But back to the question of which is best, natural or synthetic. Some of the best natural compounds, and there are too many to list, can outperform DEET. Even some new synthetics can outperform DEET in some ways. If you have a job that keeps you in the field and exposed to mosquitoes, biting flies and ticks for 12 or 24 hours at a time, then you need some heavy-duty, long-lasting protection. Indeed, that is the holy grail for organizations like the U.S. Army.

Life may have seemed simpler in the 1960s when Mr. Robinson told Dustin Hoffman in the movie The Graduate that the future was in plastics. Quantitative structure-activity relationships (QSAR) is the future in 2010, say Coats and his graduate student Gretchen Paluch. They forsee a leapfrogging future where natural repellents better than DEET lead to new synthetic spinoffs of nature’s best molecules better than anything yet known.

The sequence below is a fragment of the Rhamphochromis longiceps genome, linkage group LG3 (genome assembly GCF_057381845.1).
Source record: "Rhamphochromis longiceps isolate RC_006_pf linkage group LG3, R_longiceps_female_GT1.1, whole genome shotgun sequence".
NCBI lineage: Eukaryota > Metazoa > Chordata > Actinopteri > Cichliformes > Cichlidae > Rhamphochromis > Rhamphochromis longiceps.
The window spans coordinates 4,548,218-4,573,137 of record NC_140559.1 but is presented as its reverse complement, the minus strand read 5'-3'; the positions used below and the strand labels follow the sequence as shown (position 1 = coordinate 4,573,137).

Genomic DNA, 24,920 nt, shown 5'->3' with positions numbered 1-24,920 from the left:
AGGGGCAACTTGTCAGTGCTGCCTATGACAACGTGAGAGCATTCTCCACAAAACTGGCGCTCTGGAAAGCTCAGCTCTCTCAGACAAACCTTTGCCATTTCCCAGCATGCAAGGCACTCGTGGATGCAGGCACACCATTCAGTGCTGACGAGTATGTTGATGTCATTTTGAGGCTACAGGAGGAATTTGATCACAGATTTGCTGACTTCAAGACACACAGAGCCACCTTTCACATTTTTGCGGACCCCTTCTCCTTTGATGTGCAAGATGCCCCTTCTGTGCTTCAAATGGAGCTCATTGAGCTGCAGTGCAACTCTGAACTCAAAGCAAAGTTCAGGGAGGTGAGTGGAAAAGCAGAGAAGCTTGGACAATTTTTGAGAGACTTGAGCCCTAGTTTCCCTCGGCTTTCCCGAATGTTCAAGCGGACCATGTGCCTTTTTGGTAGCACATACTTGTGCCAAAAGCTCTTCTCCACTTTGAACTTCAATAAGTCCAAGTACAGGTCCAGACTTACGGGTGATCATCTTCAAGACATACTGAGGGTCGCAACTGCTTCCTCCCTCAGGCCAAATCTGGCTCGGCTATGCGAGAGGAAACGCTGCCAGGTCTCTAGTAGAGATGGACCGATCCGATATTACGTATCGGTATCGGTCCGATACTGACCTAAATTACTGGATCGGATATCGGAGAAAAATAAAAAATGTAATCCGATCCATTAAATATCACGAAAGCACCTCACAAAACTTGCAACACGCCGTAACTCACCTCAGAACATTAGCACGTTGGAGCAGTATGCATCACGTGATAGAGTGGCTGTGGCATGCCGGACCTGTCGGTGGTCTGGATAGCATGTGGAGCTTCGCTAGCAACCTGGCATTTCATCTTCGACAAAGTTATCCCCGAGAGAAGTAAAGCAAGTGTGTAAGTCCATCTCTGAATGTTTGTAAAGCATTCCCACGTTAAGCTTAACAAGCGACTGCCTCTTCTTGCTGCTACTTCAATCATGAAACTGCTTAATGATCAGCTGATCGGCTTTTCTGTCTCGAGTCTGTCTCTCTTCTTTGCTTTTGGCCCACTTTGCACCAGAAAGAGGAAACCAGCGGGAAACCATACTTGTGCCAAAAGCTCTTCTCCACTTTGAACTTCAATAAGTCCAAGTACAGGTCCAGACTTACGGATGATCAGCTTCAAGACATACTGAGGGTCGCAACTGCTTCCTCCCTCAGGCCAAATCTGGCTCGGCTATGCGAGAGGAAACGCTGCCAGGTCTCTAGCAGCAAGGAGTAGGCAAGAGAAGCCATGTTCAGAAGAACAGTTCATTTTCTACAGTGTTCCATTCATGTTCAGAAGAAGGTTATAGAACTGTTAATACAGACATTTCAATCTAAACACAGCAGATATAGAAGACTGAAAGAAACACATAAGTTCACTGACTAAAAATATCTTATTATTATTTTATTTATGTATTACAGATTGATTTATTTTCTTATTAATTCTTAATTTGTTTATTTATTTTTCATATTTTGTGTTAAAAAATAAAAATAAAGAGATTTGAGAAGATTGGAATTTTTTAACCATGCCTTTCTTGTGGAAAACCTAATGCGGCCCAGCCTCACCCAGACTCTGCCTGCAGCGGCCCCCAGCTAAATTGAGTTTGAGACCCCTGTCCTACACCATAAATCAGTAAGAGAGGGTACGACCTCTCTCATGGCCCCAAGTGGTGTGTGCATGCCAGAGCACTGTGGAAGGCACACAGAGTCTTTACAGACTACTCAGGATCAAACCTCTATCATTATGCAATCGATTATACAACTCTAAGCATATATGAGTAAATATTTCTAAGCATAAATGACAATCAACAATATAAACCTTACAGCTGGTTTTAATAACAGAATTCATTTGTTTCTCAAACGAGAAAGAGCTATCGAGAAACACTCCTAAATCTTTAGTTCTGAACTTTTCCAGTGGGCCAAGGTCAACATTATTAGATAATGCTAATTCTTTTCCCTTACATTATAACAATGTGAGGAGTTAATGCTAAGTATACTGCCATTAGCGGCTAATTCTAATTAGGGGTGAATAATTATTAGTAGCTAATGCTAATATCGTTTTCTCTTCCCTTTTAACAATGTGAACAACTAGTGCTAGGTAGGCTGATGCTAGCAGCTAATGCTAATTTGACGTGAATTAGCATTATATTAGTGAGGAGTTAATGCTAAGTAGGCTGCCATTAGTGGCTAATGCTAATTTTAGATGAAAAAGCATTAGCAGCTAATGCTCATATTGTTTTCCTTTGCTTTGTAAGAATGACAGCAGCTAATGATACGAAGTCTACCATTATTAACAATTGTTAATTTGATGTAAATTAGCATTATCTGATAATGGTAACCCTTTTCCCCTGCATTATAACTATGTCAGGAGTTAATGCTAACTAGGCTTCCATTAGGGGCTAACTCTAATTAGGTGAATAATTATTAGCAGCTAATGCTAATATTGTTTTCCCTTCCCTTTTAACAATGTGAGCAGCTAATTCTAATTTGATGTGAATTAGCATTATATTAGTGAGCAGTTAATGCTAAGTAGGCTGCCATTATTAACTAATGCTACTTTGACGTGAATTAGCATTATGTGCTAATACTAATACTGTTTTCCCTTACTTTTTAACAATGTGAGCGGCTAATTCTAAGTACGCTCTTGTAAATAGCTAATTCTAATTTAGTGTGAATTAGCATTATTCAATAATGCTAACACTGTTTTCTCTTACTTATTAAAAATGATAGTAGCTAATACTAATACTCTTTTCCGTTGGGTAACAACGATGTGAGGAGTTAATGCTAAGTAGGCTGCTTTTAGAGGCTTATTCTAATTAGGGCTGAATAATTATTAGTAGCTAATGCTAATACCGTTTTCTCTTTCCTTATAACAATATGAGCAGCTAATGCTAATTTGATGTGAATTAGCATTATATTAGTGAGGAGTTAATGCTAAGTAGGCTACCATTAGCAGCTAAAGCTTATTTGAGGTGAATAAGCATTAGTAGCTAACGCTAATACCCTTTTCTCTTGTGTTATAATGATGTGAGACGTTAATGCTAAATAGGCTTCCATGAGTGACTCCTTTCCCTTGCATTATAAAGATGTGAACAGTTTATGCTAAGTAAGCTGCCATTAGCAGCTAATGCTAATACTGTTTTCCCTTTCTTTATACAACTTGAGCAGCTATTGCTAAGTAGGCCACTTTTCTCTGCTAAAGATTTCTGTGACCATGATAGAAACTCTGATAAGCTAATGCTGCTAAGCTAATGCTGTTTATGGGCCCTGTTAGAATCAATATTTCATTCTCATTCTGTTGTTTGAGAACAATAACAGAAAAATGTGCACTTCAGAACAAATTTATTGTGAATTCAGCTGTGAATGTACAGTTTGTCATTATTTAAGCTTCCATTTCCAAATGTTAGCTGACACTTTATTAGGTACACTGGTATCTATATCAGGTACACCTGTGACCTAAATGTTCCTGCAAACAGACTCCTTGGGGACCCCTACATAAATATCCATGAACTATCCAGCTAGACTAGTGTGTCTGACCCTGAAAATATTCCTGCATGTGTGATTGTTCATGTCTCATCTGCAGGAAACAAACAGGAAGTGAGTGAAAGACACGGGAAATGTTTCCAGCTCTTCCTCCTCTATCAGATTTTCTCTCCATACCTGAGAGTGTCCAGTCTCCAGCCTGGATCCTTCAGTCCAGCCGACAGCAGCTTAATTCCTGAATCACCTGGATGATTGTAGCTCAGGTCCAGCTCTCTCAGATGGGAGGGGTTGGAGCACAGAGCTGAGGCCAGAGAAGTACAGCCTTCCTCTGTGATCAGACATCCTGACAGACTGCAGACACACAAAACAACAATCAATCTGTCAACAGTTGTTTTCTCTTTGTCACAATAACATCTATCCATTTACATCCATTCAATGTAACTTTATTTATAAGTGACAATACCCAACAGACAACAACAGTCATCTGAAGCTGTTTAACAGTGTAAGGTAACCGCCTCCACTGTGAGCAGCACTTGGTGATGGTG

They believe that patchouli, cedar oil and other natural compounds can (via QSAR) provide the skeleton for designing new repellent molecules. However, it may not be so simple, as a fine ecological balance has evolved in nature. Though it may seem contradictory, even so-called repellent plants like catnip, which is famous for repellent molecules like neptalactone, also contain attractant molecules. Possibly the best repellents will also contain elements of attraction. But that is another story for another time.

Ticks are a Drag

July 8, 2009

TRADITIONAL BIOCONTROL by natural enemies is notably sparse for pesky tick species vectoring Lyme disease, Rocky Mountain spotted fever, brucellosis and other maladies of man and animal. Pesticide spraying selects for robust pesticide-resistant ticks. Hence, alternatives are needed. Recognizing reality, the USDA-CSREES through competitive grants is funding an international group developing a biological approach stimulating natural immunity.